From BR Bullpen
Melvin Emanuel Upton
- Bats Right, Throws Right
- Height 6' 3", Weight 180 lb.
- High School Greenbrier Christian Academy High School
- Debut August 2, 2004
 Biographical Information
B.J. Upton was considered throughout his minor league career as being one of the top few, even the top, prospect in the minors. He was drafted second overall in the 2002 amateur draft by the Tampa Bay Devil Rays.
B.J. stands for Bossman Junior, his nickname. His father's nickname is, of course, Bossman. His younger brother Justin was the #1 overall pick in the 2005 draft by the Arizona Diamondbacks. Both brothers were drafted as shortstops, but were moved to the outfield. B.J. was first tried at third base and second base, where he made too many errors to stick, and wound up in center field in 2007, a position where he could put his outstanding speed on display on defense.
Upton has shown a lack of hustle at times, something which he has received some criticism for. Despite being in the middle of an intense pennant race, in August of 2008 he was benched three times by manager Joe Maddon within a span of two weeks for 1) failing to run out a grounder back to the pitcher, 2) failing to run out double play grounder, and 3) getting tagged out after lackadaisically jogging into second base on a drive off the left field wall. After missing a month of the season with an injury, he was at his best during the postseason however, hitting seven home runs between the ALDS and ALCS. He failed to hit a long ball in the World Series against the Philadelphia Phillies, but showed some outstanding speed, stealing four bases in key situations, including one with two outs in the 6th inning of Game 5, in a driving rain; he came to score on Carlos Pena's single, tying the game before it was suspended for 48 hours.
It was thought that this sort of "coming out" in the 2008 postseason would launch Upton's career as a true superstar, but his play continued to be up-and-down over the next few seasons, frustrating Rays' fans and management. In 2009, he hit .241 with 11 homers; he did score 79 runs and steal 42 bases, but the season was considered a disappointment. In 2010, the Rays returned to the postseason, but B.J.'s batting average was even lower, at .237. However, he did a lot of other things very well that year to compensate, such as hitting 38 doubles and 18 homers, scoring 89 runs and stealing 42 bases while being caught only 9 times. In the ALDS, he was only 4 for 21 and did not score a run as the Rays bowed out to the Texas Rangers in 5 games.
The frustration continued in 2011, as the Rays were outdistanced by the New York Yankees and Boston Red Sox in the season's early going. Upton's batting average remained in the .220s for most of they year, the fourth consecutive year of decline after hitting .300 in 2007. There was widespread speculation that the Rays were planning to cut ties with him. However, the Rays began to play much better in August, and by the time they were in a dogfight with the Red Sox for the AL Wild Card in early September, he was a key contributor. He reached totals of 20 homers and stolen bases for the second time of his career, joining his brother Justin who had done so with the Diamondbacks earlier in the season. They became the first set of brothers to post 20-20 seasons the same year; they were already only the 6th set of brothers to have each had such as season. He also reached base in a team-record 9 consecutive plate appearances on September 11-12; the streak came during a five-game winning streak that brought the Rays to within 3 games of the BoSox. He finished the year batting .243/.331/.429 in 153 games, with 36 steals and 23 homers, then went 4 for 14 with 3 doubles as the Rays bowed out to the Texas Rangers in 4 games in the ALDS after clinching the wild card spot on the season's last day.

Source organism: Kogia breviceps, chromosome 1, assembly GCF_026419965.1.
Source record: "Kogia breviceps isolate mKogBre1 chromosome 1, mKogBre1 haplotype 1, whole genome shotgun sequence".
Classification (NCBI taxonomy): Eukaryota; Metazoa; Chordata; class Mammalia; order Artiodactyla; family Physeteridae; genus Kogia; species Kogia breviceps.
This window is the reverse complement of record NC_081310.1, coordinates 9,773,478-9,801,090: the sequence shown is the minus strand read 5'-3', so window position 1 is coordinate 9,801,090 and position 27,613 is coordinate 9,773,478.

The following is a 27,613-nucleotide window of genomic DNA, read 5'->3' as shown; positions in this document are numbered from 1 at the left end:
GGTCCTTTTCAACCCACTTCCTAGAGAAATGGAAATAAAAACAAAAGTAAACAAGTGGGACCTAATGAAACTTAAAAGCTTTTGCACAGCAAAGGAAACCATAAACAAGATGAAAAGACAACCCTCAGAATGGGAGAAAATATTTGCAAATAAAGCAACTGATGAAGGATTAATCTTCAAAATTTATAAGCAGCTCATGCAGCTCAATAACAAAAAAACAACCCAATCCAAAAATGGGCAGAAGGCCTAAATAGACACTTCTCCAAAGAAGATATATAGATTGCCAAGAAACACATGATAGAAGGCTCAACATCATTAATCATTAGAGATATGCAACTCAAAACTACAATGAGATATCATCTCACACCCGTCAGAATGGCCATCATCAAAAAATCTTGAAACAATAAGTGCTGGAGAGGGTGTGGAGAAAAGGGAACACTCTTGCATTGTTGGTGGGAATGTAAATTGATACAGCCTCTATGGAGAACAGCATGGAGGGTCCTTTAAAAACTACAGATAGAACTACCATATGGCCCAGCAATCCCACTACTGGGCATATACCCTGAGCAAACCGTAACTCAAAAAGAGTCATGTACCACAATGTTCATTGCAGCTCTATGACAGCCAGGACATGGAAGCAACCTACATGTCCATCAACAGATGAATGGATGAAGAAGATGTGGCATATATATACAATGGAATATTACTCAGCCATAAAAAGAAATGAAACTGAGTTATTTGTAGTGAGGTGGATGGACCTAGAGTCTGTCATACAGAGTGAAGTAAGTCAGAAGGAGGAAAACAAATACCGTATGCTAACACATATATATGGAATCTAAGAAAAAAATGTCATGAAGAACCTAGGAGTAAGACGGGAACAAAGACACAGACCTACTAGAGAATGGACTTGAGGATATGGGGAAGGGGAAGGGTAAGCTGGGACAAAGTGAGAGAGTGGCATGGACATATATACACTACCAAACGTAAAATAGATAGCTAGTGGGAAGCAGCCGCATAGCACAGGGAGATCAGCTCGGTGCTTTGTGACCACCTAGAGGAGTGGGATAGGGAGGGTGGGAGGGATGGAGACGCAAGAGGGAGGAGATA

On March 14, 2012, B.J. collided with Desmond Jennings in the outfield during a spring training game. He hurt his back and did not play again during the exhibition season, then began the year on the disabled list. He was back in the line-up before the end of April and reclaimed his customary spot as the team's center fielder. On August 3rd, he hit the 100th homer of his career on the same day as his brother Justin. Justin was the first to the mark, hitting his milestone blast off Kyle Kendrick of the Phillies in the 2nd inning of the Diamondbacks' 4-2 win, then barely an hour later, B.J. hit his 100th off Tommy Hunter of the Baltimore Orioles in the 4th inning of a 2-0 win. He finished the season with a batting line of .246/.298/.454 in 146 games, with 29 doubles, 28 homers, 79 runs, 78 RBI and 31 stolen bases. He became a free agent after the season and signed a five-year contract with the Atlanta Braves on November 28th, worth $75.25 million. He was to replace Michael Bourn as the Braves' starting centerfielder. On January 24, 2013, he was joined in the Braves' starting outfield by his brother Justin, acquired that day in a seven-player trade with the Arizona Diamondbacks.
B.J. hit his first homer as a Brave on April 6, 2013 when he led off the 9th inning by going deep against Carlos Marmol of the Chicago Cubs to tie the score at 5-all; a couple of batters later, his brother Justin followed suit, giving the Braves a come-from-behind win. It was the first time since May 28, 1996 that two brothers had hit homers in the same inning, when Billy and Cal Ripken had done so for the Baltimore Orioles. The brothers went one better on April 23rd, as they went deep back-to-back in the second game of a doubleheader sweep of the Colorado Rockies. B.J. led off the 5th inning with a long ball against Jon Garland, and Justin followed by going deep on the next pitch. It was only the second time in major league history that brothers had gone deep in succession; Lloyd and Paul Waner of the Pittsburgh Pirates had done so on September 15, 1938.
 Notable Achievements
- 20-Home Run Seasons: 3 (2007, 2011 & 2012)